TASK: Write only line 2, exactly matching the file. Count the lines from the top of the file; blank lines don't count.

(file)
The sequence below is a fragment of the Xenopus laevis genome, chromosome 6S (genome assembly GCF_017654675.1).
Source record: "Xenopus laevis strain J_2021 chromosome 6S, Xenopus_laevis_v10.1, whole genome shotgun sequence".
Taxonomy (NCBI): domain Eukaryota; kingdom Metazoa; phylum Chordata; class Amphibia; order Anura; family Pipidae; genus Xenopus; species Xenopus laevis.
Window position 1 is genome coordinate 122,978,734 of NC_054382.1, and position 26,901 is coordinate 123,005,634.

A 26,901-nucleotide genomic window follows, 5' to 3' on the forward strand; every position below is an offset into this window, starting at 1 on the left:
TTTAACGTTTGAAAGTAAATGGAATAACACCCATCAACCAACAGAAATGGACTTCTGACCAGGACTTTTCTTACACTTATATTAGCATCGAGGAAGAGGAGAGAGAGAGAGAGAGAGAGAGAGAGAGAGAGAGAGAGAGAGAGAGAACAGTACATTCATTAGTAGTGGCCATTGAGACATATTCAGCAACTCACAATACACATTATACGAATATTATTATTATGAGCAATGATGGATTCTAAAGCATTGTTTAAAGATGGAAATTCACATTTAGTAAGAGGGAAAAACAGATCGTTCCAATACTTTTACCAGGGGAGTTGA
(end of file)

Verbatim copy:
Source record: "Xenopus laevis strain J_2021 chromosome 6S, Xenopus_laevis_v10.1, whole genome shotgun sequence".